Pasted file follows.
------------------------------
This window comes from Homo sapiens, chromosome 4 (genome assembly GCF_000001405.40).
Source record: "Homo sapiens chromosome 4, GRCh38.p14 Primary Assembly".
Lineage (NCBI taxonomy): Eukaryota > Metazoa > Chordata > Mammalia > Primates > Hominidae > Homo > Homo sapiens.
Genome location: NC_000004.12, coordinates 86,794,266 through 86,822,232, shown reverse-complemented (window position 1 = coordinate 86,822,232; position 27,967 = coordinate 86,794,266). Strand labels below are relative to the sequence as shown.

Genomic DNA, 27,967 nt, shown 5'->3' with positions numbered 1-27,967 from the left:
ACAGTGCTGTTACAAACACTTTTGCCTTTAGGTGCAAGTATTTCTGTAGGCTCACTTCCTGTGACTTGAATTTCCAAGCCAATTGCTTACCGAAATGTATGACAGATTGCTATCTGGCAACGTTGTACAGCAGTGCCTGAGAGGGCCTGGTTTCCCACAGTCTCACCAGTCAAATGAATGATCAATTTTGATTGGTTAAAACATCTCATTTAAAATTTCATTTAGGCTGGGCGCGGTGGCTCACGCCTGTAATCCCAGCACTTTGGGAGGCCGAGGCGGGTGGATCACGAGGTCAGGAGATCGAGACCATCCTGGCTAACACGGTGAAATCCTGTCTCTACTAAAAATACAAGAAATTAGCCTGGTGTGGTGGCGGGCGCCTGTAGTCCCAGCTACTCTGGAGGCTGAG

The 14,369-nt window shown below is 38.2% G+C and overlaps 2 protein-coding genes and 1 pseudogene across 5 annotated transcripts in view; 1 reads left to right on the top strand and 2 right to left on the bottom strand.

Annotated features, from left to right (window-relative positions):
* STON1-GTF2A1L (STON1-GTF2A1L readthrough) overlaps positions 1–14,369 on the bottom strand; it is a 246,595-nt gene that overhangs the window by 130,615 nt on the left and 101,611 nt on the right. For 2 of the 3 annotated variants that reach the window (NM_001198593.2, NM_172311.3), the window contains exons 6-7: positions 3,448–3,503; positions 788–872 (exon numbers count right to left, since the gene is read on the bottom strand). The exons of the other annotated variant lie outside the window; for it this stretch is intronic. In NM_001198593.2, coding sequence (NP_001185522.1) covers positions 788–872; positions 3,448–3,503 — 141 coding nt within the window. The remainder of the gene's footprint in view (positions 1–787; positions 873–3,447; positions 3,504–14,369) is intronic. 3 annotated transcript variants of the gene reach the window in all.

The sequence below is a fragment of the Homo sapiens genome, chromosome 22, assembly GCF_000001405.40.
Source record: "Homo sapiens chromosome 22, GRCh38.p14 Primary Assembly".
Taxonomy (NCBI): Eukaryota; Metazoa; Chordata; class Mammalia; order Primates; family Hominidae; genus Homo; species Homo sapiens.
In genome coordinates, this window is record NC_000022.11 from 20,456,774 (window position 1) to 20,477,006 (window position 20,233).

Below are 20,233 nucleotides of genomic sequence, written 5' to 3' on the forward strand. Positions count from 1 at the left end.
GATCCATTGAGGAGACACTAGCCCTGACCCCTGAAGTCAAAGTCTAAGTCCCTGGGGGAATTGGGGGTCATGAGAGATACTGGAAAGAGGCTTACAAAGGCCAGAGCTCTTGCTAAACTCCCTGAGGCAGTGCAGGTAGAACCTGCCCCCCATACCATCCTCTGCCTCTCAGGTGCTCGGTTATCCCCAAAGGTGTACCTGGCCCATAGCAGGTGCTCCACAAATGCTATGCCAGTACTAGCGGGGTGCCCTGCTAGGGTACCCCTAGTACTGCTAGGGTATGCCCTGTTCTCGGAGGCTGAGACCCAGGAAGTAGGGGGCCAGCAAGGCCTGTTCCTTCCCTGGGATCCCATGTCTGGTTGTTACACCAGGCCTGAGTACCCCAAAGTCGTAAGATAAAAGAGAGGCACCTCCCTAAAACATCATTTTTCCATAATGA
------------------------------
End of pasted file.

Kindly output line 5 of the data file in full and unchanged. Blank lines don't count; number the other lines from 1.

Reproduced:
Genomic DNA, 27,967 nt, shown 5'->3' with positions numbered 1-27,967 from the left: